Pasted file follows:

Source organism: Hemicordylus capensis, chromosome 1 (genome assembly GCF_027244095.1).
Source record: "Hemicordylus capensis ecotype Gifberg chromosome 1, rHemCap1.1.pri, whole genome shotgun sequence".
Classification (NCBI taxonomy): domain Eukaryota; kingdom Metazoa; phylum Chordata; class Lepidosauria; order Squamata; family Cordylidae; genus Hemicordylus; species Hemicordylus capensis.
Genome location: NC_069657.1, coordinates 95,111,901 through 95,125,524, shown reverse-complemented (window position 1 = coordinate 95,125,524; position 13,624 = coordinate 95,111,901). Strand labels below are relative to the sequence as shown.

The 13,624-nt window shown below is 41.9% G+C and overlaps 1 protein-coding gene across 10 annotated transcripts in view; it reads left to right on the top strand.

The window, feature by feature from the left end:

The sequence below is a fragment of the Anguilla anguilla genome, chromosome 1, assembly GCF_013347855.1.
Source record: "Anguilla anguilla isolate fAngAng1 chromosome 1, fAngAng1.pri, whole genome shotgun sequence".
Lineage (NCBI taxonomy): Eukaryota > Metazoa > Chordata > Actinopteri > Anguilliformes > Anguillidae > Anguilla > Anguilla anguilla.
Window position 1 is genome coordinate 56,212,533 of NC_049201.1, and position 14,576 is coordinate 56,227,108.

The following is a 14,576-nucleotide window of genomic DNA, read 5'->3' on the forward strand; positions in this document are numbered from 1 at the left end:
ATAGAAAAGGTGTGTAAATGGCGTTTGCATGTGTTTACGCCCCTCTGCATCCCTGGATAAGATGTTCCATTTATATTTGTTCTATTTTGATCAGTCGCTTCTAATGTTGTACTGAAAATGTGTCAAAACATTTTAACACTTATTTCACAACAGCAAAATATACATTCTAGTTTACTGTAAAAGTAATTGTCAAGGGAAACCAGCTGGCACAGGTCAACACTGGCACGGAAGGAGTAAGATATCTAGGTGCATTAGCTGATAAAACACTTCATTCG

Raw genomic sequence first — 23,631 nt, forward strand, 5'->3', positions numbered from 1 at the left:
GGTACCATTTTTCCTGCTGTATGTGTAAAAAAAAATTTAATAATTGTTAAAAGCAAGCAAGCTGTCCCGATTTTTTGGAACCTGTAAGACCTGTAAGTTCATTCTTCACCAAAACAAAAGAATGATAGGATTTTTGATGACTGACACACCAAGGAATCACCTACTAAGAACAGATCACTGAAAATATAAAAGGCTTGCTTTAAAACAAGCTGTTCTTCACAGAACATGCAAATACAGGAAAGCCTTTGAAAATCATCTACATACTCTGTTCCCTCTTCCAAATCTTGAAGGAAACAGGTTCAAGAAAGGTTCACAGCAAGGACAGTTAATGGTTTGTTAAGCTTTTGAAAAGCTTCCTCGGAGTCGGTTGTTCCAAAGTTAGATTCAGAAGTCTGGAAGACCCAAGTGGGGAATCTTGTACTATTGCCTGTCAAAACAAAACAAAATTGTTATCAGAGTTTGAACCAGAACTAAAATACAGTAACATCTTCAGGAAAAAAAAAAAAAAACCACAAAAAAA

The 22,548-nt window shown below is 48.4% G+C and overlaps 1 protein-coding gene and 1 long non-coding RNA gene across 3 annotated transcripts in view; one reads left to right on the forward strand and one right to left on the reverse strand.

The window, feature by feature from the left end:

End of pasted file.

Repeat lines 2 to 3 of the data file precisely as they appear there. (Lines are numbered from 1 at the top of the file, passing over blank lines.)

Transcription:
Source record: "Hemicordylus capensis ecotype Gifberg chromosome 1, rHemCap1.1.pri, whole genome shotgun sequence".
Classification (NCBI taxonomy): domain Eukaryota; kingdom Metazoa; phylum Chordata; class Lepidosauria; order Squamata; family Cordylidae; genus Hemicordylus; species Hemicordylus capensis.